November, and again the streets of Rye will pulsate to the thuds of Bonfire Night on the thirteenth. This year many are pinning their hopes on a record collection. The secret effigy is ready and the celebrity booked. Now we all pray for fine weather so each and all can enjoy one of the biggest spectacles in our town. For a week or two after the place will seem dead, then the Christmas lights go up and another year draws to a close and what a year it has been! The good weather at Easter saw the place swarming with good-hearted trippers. The Salts hosted a medieval fair, which very nearly sank with a thunderstorm that sat over the town for the best part of the day. I had better luck the time I spent up the Town Hall collecting pound coins for the ambulance along with the Rye Wheelers on their fun day. The closing and moving of the doctor’s surgery was a talking point in the spring evoking a march against its closure.
Another topic that has brought a lot of people together was this year’s festival. Many and varied events were sold out before the day and the other excellent shows were well patronised. The subject of building a marina on a field that lies wet, if not drowned all winter, has stirred a lot of folk into voicing their views and in my personal opinion is a non-starter. It’s just a ruse to build houses, as there is no hope of stopping the siltation of the marina as they claim. The town of Rye did very well in the competition of Britain in Bloom, many sites displaying a wealth of colour.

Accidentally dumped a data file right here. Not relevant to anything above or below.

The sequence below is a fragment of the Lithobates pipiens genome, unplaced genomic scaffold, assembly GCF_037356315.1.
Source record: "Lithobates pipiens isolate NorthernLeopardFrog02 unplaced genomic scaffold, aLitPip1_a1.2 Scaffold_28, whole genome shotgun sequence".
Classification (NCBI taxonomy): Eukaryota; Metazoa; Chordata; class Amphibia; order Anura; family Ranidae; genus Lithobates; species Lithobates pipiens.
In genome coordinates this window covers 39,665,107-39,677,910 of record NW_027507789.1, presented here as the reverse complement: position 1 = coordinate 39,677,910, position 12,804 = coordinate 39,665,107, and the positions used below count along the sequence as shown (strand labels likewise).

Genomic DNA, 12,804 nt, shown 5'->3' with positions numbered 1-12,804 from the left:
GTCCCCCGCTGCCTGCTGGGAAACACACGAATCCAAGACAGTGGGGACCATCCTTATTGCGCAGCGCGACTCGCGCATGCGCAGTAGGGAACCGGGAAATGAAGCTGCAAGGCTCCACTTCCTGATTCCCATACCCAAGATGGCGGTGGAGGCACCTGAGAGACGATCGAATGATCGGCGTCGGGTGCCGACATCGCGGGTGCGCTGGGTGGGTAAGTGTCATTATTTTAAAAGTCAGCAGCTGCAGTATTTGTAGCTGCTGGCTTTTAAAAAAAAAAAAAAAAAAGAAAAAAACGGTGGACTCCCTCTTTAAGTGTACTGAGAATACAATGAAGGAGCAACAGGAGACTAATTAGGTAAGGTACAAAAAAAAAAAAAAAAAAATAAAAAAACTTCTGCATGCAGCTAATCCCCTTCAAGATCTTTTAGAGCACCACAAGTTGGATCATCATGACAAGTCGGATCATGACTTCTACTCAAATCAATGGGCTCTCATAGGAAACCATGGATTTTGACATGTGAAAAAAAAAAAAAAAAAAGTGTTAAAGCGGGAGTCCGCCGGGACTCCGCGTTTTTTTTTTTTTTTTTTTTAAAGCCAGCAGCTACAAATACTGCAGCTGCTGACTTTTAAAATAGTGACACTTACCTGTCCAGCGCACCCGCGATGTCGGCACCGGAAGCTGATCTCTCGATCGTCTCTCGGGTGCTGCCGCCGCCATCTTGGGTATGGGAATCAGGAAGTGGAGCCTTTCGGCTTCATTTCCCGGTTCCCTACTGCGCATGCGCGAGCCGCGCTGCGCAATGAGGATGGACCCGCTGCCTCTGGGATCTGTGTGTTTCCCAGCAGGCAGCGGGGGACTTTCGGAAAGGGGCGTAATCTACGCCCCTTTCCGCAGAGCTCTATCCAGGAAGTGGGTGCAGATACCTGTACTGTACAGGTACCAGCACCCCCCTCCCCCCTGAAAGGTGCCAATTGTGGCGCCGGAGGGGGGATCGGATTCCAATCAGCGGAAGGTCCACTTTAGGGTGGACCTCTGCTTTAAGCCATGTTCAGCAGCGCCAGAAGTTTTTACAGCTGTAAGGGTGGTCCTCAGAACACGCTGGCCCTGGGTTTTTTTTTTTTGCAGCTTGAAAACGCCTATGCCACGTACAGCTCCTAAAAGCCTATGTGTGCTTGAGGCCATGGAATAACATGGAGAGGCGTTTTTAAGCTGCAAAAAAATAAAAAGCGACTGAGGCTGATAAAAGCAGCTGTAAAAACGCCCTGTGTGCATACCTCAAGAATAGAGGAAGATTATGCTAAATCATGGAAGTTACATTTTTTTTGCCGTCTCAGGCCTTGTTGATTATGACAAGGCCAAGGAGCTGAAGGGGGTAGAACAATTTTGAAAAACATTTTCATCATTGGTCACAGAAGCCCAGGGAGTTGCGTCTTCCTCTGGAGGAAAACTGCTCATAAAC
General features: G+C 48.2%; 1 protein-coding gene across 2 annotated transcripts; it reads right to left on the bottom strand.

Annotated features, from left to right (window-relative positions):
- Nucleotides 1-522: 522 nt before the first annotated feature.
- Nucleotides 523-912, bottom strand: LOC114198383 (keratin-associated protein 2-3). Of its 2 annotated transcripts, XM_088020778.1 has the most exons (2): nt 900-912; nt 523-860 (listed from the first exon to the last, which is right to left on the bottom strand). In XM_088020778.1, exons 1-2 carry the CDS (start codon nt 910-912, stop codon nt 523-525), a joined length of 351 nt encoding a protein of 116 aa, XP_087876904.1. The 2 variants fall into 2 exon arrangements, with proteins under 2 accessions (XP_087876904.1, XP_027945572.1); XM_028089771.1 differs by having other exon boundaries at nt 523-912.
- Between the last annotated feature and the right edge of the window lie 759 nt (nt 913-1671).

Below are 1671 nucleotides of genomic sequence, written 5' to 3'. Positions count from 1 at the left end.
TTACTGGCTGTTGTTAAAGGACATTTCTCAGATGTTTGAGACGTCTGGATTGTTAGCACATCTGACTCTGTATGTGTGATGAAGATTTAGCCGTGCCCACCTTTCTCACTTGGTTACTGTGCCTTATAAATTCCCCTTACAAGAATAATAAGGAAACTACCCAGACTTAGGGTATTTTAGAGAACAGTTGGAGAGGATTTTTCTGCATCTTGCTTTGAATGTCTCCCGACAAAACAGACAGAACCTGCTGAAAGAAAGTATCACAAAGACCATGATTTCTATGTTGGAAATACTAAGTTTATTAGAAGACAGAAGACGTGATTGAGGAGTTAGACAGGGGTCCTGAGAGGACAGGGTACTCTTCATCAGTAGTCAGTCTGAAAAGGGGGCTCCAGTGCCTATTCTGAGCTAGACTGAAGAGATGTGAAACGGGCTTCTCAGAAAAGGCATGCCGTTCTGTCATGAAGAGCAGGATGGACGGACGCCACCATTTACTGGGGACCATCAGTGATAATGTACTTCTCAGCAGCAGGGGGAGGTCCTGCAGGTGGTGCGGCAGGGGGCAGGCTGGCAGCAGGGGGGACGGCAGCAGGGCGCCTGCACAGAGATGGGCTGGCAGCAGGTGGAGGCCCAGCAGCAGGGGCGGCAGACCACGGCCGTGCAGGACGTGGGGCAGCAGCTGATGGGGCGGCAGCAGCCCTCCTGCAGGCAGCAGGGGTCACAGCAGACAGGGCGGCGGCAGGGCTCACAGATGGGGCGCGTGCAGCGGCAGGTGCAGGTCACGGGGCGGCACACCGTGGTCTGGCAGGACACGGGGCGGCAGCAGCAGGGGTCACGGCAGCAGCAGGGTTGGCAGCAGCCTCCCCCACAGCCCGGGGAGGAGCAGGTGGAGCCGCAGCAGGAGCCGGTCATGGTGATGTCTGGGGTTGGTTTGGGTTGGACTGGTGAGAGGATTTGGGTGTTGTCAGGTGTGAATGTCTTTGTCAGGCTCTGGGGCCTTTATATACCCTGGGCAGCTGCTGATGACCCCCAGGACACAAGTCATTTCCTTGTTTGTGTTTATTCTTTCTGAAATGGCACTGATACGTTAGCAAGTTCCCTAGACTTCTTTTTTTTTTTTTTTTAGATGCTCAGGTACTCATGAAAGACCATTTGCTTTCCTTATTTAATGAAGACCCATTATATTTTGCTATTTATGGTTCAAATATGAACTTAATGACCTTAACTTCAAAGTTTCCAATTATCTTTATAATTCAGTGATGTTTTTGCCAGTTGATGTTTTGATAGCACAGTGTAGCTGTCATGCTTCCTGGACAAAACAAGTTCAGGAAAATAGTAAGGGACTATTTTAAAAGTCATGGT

This year I started to feed the birds a month early and am surprised by the numbers of sparrows there are. Along with the sparrow, the green plover seems to have had a good breeding season and have flocked up early.
The harvest was gathered in against all the doom and gloom the weather prophets forecast late in August although a large acreage looks as if it is fallow until spring. I have not talked to any farmers so do not know which crops they intend to grow next year. No doubt there is a spring sown one that will attract a goodly subsidy and that is the reason. we will have to wait and see.
October saw little of the frost to help the trees shed their leaves but the wind burned ones fell early to leave naked patches in the landscape unlike last year when we had a marvellous colour in the fall.
“Rye’s Own” November 2004
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